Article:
Fly to the Desert
 


Citation

Thomas Mooore, 1779-1852, “Fly to the Desert,” Appalachian State University Libraries Digital Collections, accessed May 20, 2022, https://omeka.library.appstate.edu/items/show/31541.


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Title

Fly to the Desert

Description

One leaf typewritten on the front side. The document is in excellent physical condition. The document was laminated.

Subject

Poetry, Irish Love -- Songs and music Courtship -- Songs and music Deserts -- Songs and music

Creator

Thomas Mooore, 1779-1852

Source

From the 1817 poem Lalla-Rookh

Publisher

W. L. Eury Appalachian Collection, Appalachian State University

Date Created

5/1/2007

Contributor

I. G. Greer

Rights

The images and audio files contained in the "So Mote It Ever Be: The Folksong Heritage of North Carolina's Northern Blue Ridge Mountains" collection are available for free personal, non-commercial, and educational use, provided that proper citation is used (e.g. I. G. Greer/W. Amos Abrams Manuscript Files Series, Folksong Files Subseries. W. L. Eury Appalachian Collection. Special Collections. Appalachian State University, Boone, NC). Any commercial use of the materials without the written permission of Appalachian State University is strictly prohibited. Please contact the Appalachian State University W. L. Eury Appalachian Collection with specific questions or with requests for further information.

Format

pdf

Language

English
English

Type

Typescript

Transcription

Fly to the Desert

Fly to the desert, fly with me,
Our Arab tents are rude for the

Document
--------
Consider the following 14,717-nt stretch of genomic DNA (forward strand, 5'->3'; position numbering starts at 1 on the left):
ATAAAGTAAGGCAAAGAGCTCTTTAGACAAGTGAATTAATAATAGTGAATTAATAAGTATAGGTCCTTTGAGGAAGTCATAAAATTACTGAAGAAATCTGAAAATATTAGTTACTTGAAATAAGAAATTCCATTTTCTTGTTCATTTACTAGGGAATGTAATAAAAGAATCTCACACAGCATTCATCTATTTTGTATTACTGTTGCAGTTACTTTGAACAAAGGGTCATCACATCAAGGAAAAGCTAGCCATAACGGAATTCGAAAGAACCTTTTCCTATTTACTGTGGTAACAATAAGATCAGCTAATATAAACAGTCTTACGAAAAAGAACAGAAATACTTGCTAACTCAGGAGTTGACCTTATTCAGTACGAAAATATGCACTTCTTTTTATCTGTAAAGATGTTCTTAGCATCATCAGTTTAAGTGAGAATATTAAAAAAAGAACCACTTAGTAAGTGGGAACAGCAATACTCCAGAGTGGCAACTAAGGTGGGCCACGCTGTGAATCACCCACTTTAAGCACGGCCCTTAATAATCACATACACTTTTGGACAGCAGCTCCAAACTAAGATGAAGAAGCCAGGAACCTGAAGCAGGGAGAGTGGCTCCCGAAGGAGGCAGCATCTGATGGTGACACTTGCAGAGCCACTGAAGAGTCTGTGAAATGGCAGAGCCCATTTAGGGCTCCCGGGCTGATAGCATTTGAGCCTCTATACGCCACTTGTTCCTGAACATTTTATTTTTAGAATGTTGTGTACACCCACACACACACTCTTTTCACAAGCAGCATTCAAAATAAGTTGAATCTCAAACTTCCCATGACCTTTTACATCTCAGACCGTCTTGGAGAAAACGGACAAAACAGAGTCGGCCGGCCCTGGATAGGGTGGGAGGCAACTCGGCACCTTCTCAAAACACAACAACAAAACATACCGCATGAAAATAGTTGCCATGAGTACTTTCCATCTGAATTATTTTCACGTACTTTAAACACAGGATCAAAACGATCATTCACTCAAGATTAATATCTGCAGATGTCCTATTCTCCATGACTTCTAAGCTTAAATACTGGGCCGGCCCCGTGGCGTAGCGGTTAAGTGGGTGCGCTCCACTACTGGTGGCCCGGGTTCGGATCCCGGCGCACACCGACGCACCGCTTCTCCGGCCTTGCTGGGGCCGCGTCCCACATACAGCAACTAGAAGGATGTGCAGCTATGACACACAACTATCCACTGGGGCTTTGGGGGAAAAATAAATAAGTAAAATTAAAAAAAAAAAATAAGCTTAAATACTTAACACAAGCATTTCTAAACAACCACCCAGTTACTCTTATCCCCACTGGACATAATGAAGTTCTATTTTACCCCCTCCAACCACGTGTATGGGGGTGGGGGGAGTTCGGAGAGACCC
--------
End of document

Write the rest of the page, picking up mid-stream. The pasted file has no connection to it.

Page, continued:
But oh! The choice what heart can doubt,
Of tents with love or thrones without?

Our rocks are rough, but smiling there,
The acacia waves her yellow hair,
Lovely and sweet, nor loved the less,
For flowering in a wilderness.

Our sands are bare, but down their slope,
The silvery-footed antelope,
As gracefully and gaily springs,
As over the marble court of kings.

Then come - thy Arab maid will be,
The loved and lone acacia tree
The antelope, whose feet shall bless,
With their light sound thy loneliness.

Oh! there are looks and tones that dart,
And instant sunshine through the heart,
As if the soul that minute caught,
Some treasure it through life has sought.

As if the very lips and eyes,
Predestined to have all our sighs
And never be forgot again,
Sparkled and spoke before us then.

So came thy very glance and tone,
When first on me they breathed and shone,
New as if brought from other spheres,
Yet welcome as if loved for years!

Then fly with me-if thou hast known,
No other flame, nor falsely thrown
A gem away that thou hast sworn,
Should ever in thy heart be worn.

Come, if the love thou hast for me,
Is pure and fresh as mine for thee,
Fresh as the fountain under ground,
Whey first it is by the lapwing found.

But if for me thou dost forsake,
Some other maid and rudely break,
Her worshipped image from its base,
To give to me the ruined place.

When, fare thee well - I would rather make,
My bower upon some icy lake
When thawing suns begin to shine,
Than trust to love so false as thine.

Classification Title

Fly to the Desert

Document Title

Fly to the Desert

Alternate Geographic Location

Dublin, County Dublin, Ireland

Associated Date

1817

Dimensions - Original

214 mm x 278 mm

Upload Date

2013-10-16

File name

113_FlyToTheDesert_ocr

Transcription Date

2006-05-30

Transcribed By

Susan G. Pepper

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